Luxury-home designer Kelly Deck brings her signature upscale style (and sophisticated space-saving tricks) to a compact Mount Pleasant condo.

Kelly Deck doesn’t typically design condos. “Most of our work is the opposite,” says the designer, whose namesake firm specializes in 6,000-plus-square-foot luxury homes. But the task at hand for this one-bedroom redesign was to increase the functionality of just 600 square feet, and Deck’s personal philosophy guided the Mount Pleasant project: “If you can comfortably entertain six people, then you’re not sacrificing anything by living in a condo.”

Deck knew that the initial layout didn’t do the suite justice. She convinced the contractor to open up a huge section of the wall that divided bedroom from living area and stripped the kitchen down to bare bones. That left a harsh frame to work from. “The whole building is concrete; the floors, the walls—it looked like a bunker,” says Deck.

kelly-deck-condo-1.jpg kelly-deck-condo-2.jpg


Kentwood flooring was the first thing to go in, leading a transition the designer describes as “hard and industrial to airy and enveloping.” Boundaries redefined and floors installed, the bedroom she had once described as “ridiculously large” was now an open-concept living area that spilled naturally out of the kitchen. But some sense of privacy was still needed between the bedroom and living room. “We finally came up with the idea of huge sliding screens,” she says. A custom powder coated aluminum frame was hoisted into the second-floor unit off the patio, and the simple doors—made of painted one-inch-by-two-inch slats—were built on-site.

Deck finally had a floor plan fit for a host, which meant setting her sights on the kitchen. The first priority, of course, was a table that sat six. Tucked in behind is a custom-built bench that faces the living room sofa to frame the far half of the unit. “The whole idea is that the spaces could work together or separately,” explains Deck. A clever wall panel hides a 60-inch smart TV mounted on the wall above—admittedly the most technical feature. “We had to get a television in a sealed closet and keep the overall dimension of the bench in line with the kitchen millwork,” she recounts. “We just kept saying, ‘It’s got to be possible.’”

kelly-deck-condo-4.jpg kelly-deck-condo-5.jpg

In the heart of the kitchen floats a seven-foot island, where two Arper bar stools add even more seating and large drawers house each and every pot and pan—a surprisingly efficient use of space. In fact, storage isn’t an issue in the small suite, though Deck admits that “it wouldn’t be great for someone with 200 pairs of shoes.” Handle-free cupboards climb the length of two kitchen walls, opposed by a floor-to-ceiling closet used for seasonal clothes and luggage. “You just have to be willing to get on a step ladder to get some things down,” Deck says. She even converted a flex space—to the right off the entryway—into a walk-in closet. “We live in a city where people are paying a premium per square foot; you have to make every inch work.”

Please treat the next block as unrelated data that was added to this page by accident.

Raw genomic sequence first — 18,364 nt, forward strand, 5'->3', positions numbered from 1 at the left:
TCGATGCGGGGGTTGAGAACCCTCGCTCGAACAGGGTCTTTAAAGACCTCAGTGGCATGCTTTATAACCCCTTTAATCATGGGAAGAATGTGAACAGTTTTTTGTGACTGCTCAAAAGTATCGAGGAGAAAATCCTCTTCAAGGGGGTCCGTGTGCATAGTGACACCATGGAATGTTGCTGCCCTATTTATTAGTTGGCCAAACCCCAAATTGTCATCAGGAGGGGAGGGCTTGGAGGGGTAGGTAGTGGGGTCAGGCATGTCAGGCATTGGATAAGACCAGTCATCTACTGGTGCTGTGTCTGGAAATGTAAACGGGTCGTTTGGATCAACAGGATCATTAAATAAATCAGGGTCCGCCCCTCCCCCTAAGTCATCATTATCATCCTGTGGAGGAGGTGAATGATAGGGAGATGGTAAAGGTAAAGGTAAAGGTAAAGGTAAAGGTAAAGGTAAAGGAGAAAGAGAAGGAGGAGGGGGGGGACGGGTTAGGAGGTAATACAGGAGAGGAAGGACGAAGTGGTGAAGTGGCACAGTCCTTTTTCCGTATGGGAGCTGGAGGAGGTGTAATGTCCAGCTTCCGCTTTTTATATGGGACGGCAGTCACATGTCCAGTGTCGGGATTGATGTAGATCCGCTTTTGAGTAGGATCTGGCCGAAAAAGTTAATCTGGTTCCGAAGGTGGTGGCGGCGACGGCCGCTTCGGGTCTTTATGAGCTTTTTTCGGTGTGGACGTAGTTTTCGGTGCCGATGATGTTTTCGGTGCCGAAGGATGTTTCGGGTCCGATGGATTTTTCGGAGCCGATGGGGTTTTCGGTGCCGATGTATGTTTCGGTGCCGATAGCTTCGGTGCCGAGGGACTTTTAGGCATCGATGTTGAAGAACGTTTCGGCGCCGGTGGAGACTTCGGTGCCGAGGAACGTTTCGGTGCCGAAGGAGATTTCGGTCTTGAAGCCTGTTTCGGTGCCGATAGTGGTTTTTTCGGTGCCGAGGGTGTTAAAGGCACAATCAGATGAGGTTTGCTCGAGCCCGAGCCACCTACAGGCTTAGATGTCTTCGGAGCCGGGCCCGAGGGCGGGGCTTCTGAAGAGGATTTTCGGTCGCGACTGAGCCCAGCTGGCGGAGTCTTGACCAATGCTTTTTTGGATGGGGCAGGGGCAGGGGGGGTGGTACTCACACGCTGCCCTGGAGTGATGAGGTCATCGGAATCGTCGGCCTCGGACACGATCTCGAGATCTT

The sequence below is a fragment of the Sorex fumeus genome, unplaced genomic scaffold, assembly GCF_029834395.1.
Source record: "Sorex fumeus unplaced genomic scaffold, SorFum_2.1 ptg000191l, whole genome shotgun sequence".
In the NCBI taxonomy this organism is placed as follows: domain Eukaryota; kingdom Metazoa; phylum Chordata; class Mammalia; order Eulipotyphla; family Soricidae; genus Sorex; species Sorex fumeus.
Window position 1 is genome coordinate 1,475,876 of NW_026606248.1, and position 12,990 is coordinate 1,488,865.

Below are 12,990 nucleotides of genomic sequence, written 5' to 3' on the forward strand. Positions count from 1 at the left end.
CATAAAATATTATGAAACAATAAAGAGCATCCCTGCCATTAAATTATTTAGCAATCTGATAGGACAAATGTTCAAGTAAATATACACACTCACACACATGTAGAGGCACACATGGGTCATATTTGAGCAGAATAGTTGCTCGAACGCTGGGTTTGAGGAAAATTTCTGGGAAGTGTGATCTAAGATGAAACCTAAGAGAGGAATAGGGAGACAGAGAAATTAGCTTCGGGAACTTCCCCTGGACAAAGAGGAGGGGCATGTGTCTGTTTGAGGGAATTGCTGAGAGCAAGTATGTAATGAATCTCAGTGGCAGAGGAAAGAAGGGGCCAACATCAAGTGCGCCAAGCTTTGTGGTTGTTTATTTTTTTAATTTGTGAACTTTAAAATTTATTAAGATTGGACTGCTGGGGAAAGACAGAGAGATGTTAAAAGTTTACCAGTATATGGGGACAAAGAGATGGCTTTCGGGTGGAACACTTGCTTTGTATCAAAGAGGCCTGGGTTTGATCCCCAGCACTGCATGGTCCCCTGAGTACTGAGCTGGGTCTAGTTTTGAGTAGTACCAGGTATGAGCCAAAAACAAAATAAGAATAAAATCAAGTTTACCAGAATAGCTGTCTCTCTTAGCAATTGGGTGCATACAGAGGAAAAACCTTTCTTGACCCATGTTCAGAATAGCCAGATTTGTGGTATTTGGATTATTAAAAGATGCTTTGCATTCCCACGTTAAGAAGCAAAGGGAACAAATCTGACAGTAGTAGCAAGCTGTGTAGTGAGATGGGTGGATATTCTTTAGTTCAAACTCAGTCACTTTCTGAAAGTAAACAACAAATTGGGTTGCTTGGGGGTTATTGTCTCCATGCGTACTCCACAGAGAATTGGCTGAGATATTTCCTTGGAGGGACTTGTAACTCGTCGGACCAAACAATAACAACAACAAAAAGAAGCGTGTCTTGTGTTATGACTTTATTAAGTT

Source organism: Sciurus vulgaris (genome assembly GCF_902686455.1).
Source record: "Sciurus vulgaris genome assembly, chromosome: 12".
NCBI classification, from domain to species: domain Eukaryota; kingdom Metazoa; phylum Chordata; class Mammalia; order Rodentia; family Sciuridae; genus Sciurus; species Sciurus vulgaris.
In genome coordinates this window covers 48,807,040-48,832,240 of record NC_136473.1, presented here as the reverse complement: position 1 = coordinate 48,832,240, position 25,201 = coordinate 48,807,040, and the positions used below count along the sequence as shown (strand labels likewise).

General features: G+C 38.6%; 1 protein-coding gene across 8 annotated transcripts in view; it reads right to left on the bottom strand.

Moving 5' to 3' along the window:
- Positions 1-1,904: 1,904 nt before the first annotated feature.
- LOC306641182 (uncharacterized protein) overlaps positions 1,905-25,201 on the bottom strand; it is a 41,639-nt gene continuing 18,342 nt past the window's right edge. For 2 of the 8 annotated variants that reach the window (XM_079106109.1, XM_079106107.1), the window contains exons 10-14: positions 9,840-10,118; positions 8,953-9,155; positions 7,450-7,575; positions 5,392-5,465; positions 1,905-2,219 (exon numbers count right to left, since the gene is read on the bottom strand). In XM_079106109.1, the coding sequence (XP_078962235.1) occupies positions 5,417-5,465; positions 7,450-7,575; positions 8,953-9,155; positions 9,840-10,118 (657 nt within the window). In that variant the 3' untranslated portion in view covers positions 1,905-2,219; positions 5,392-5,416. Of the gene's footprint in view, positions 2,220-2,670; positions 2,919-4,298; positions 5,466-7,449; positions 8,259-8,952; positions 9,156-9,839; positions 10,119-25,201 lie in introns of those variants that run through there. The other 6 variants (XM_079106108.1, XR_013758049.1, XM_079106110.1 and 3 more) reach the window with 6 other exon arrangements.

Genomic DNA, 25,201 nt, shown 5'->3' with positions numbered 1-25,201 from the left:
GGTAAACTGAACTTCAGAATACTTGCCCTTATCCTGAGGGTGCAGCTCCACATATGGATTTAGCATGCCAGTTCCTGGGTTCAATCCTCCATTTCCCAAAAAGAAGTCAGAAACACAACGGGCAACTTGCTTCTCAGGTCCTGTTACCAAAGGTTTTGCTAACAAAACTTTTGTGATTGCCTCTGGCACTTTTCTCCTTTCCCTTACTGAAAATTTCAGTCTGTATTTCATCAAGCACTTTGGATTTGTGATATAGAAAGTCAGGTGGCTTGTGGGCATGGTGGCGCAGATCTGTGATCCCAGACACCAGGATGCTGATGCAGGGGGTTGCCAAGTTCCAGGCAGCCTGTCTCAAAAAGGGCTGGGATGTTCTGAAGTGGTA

A smooth JMV Woodworks hood vent makes an undeniably strong first impression, and the eye wanders comfortably with thoughtful decorative touches—like Janaki Larsen ceramics and Provide pillows—subtly guiding your gaze.

As the project neared completion, Deck felt they may actually have been too successful in softening the space—it was missing a healthy tension. And so final accents were added (like an angular Livingspace floor lamp) to add structure, punctuation, even interruption. “It’s a blank canvas with some defined black lines,” says Deck. And the best part? Plenty of room for guests.

Kelly Deck's Small-Space Tips

1. Don’t get ahead of yourself. Consider the logistics before getting too far with your plans. Will your materials fit in the elevator? Through the door? Do you have enough space to build inside?

2. Add subtle shelving. Deck incorporated shelving into the sliding door track for the bedroom closet, adding space for decorative pieces that would be on display but out of the way.

3. Consider ergonomics. There’s no official desk space in this one-bedroom suite, so the dining room table had to serve double duty. “It’s perfect to work at,” says Deck, explaining that dimensions were chosen carefully for this very reason.

4. Question the rules. “Developers often miss an opportunity with floor plans,” says Deck, who took out a door and more than half of a wall to drastically open up the space and maximize its function.

5. Harmony above all else. “Focal points are tricky in a small space because you rarely get back from anything more than a few feet,” says Deck. Instead, she focused on general harmony so that everything felt unified from any angle or perspective.